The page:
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John Stemler of Free Will on Sours, Coolships & Community

Pennsylvania breweries are popping up everywhere, so it’s a happy challenge to create a portfolio to secure a loyal following. With brewers experimenting by creating offbeat styles and using ancient techniques, there is more room for creativity than ever.

John Stemler of Free Will Brewing Company in Perkasie blends that creative freedom with his passion for science and explores a wide range of styles from subtle, crisp pilsners to carefully aged sours. He was also recently nominated for Philly Beer Scene’s Brewer of the Year Award.

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We talked to John about his personal love for brewing, the brewery’s growing sour program, being “equal opportunity brewers” and what is coming up for Free Will.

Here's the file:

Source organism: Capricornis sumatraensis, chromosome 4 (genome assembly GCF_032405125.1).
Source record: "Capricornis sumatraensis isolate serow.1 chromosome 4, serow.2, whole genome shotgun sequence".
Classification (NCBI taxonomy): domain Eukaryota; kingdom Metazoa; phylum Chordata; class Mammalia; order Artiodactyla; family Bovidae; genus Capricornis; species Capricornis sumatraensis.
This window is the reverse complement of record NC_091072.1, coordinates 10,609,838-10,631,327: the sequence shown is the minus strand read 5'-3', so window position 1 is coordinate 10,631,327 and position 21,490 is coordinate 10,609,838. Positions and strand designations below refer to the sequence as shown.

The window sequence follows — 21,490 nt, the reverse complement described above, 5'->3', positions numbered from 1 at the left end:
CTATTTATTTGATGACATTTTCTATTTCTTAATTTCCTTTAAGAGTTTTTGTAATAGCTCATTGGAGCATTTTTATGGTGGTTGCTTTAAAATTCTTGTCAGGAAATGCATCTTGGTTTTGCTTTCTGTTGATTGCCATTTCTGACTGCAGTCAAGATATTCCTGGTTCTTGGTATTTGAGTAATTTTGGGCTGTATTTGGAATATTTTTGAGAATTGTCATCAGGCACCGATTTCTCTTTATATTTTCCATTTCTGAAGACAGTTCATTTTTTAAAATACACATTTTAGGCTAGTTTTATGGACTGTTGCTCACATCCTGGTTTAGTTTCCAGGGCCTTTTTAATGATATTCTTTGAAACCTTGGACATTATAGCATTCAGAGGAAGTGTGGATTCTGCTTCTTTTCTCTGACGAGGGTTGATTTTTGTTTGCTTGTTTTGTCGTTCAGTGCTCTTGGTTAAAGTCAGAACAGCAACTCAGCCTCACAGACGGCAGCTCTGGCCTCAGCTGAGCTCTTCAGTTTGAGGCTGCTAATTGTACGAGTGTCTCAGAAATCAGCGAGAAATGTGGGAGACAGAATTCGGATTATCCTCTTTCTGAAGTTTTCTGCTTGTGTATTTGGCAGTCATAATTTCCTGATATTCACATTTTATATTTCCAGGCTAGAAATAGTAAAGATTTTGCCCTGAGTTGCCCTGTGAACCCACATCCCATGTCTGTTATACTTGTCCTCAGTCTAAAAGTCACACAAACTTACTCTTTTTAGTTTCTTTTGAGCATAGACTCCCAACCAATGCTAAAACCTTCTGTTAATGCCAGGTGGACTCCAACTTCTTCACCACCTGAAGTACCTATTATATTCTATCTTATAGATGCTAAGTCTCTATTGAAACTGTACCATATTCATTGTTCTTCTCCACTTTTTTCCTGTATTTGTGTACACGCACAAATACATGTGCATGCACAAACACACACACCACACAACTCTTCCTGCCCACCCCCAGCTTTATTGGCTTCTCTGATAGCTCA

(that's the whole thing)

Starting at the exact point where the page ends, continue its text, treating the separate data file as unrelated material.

BOP: You went to Ursinus for biology and chemistry. How have you been able to apply what you learned in school? Also, what is something you learned from brewing that you couldn’t learn in school?

John Stemler: I fell in love with brewing because of the complexities of both straight and mixed fermentations. The more complex the science, the more I’m interested. To me, brewing is a harmony of both art and science, and my brain is already hard wired for science.

What I really learned in school is great laboratory technique and a fundamental respect and understanding for the small biological and chemical reactions that take place all around us. What cannot be learned in school is the art and understanding of recipe formulation and how a brewer and his/her equipment profile and process impact the resulting beer.

Free Will has a lot of varied offerings, from Chasing the Dragon Double IPA to coveted lambics and sours. Where does your personal interest in beer fall, and how does that shape the overall aesthetic and brand of Free Will?